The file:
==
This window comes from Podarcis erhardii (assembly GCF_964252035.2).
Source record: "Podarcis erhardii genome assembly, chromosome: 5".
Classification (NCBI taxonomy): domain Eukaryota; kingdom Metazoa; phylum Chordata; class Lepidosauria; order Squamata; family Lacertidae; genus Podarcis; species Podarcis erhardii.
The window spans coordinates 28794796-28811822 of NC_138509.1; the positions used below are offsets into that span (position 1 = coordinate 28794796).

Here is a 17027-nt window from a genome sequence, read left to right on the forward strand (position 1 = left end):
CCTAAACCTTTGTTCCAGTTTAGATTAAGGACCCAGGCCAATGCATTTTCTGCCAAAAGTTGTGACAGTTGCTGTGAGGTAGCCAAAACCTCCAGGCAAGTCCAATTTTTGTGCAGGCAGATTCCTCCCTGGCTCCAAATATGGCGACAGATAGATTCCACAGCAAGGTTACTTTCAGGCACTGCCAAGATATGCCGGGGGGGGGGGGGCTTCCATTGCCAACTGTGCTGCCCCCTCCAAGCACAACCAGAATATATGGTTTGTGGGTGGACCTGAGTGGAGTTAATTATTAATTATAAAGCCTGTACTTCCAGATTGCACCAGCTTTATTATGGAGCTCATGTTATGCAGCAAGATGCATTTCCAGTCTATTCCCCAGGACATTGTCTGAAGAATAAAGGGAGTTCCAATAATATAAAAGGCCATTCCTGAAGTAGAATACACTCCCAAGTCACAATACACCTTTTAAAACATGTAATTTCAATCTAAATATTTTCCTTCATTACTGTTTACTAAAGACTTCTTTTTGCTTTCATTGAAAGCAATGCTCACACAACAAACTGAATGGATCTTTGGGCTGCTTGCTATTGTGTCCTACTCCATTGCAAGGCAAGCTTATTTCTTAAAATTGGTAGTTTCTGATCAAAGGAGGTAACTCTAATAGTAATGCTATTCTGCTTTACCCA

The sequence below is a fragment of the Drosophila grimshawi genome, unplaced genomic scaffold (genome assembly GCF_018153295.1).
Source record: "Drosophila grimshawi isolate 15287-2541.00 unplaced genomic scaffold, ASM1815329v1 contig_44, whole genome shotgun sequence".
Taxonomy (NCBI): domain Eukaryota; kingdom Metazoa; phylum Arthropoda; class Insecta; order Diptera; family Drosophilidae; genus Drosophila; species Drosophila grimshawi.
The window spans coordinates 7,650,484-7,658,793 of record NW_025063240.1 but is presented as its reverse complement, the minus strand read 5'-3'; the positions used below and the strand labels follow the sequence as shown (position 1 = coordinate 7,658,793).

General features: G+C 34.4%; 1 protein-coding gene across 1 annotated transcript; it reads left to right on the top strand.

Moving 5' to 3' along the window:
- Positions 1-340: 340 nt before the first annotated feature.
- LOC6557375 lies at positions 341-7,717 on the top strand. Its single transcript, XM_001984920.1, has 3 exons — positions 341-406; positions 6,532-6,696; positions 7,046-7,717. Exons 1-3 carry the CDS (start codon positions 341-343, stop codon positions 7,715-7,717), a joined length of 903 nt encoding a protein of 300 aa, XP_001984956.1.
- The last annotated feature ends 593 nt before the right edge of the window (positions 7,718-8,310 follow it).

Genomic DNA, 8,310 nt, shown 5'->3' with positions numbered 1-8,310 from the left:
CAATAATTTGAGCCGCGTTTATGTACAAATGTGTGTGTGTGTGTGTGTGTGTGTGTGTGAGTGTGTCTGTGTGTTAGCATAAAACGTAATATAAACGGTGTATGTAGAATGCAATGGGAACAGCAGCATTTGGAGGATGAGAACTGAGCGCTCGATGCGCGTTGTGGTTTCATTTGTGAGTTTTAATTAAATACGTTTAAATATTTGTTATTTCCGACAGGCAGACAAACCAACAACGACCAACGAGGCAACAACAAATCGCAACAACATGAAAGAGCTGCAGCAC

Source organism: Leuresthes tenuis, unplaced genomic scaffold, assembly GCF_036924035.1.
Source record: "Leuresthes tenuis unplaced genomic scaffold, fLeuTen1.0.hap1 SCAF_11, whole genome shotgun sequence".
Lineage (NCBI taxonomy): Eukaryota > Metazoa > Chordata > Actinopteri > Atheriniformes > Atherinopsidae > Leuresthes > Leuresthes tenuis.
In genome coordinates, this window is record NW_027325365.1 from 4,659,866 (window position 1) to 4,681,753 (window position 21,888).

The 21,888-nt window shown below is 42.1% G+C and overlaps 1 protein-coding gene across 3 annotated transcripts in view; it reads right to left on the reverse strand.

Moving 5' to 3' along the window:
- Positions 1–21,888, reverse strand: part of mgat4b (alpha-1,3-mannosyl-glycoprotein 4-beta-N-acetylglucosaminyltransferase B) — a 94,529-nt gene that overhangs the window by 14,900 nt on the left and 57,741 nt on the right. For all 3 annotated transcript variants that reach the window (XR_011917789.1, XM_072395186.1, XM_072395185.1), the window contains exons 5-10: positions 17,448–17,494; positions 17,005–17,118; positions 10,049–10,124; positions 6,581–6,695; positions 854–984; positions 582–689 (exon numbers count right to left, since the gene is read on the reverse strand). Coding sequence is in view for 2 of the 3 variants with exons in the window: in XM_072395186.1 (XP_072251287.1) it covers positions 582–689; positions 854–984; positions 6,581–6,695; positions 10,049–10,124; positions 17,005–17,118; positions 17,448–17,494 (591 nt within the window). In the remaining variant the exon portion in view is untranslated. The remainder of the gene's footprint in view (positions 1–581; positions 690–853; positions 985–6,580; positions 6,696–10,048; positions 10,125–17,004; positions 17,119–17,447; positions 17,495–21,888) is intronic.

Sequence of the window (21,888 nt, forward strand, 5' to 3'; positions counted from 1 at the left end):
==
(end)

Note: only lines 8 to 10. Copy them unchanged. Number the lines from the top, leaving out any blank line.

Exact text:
Source record: "Drosophila grimshawi isolate 15287-2541.00 unplaced genomic scaffold, ASM1815329v1 contig_44, whole genome shotgun sequence".
Taxonomy (NCBI): domain Eukaryota; kingdom Metazoa; phylum Arthropoda; class Insecta; order Diptera; family Drosophilidae; genus Drosophila; species Drosophila grimshawi.
The window spans coordinates 7,650,484-7,658,793 of record NW_025063240.1 but is presented as its reverse complement, the minus strand read 5'-3'; the positions used below and the strand labels follow the sequence as shown (position 1 = coordinate 7,658,793).